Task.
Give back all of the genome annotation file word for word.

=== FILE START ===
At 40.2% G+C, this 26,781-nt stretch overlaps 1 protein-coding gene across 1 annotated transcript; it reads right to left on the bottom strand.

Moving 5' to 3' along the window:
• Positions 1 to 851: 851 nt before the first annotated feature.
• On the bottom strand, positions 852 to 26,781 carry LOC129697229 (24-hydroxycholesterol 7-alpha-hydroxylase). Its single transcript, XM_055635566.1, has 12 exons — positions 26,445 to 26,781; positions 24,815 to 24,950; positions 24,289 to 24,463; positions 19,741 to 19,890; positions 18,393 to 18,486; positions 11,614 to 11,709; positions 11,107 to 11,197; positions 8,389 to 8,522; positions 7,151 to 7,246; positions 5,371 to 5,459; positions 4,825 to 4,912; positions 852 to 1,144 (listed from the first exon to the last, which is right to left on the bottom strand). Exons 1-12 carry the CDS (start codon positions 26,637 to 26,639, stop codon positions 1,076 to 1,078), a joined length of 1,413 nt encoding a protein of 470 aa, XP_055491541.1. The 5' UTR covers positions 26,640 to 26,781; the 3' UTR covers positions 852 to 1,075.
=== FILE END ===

At 40.2% G+C, this 26,781-nt stretch overlaps 1 protein-coding gene across 1 annotated transcript; it reads right to left on the bottom strand.

Moving 5' to 3' along the window:
• Positions 1 to 851: 851 nt before the first annotated feature.
• On the bottom strand, positions 852 to 26,781 carry LOC129697229 (24-hydroxycholesterol 7-alpha-hydroxylase). Its single transcript, XM_055635566.1, has 12 exons — positions 26,445 to 26,781; positions 24,815 to 24,950; positions 24,289 to 24,463; positions 19,741 to 19,890; positions 18,393 to 18,486; positions 11,614 to 11,709; positions 11,107 to 11,197; positions 8,389 to 8,522; positions 7,151 to 7,246; positions 5,371 to 5,459; positions 4,825 to 4,912; positions 852 to 1,144 (listed from the first exon to the last, which is right to left on the bottom strand). Exons 1-12 carry the CDS (start codon positions 26,637 to 26,639, stop codon positions 1,076 to 1,078), a joined length of 1,413 nt encoding a protein of 470 aa, XP_055491541.1. The 5' UTR covers positions 26,640 to 26,781; the 3' UTR covers positions 852 to 1,075.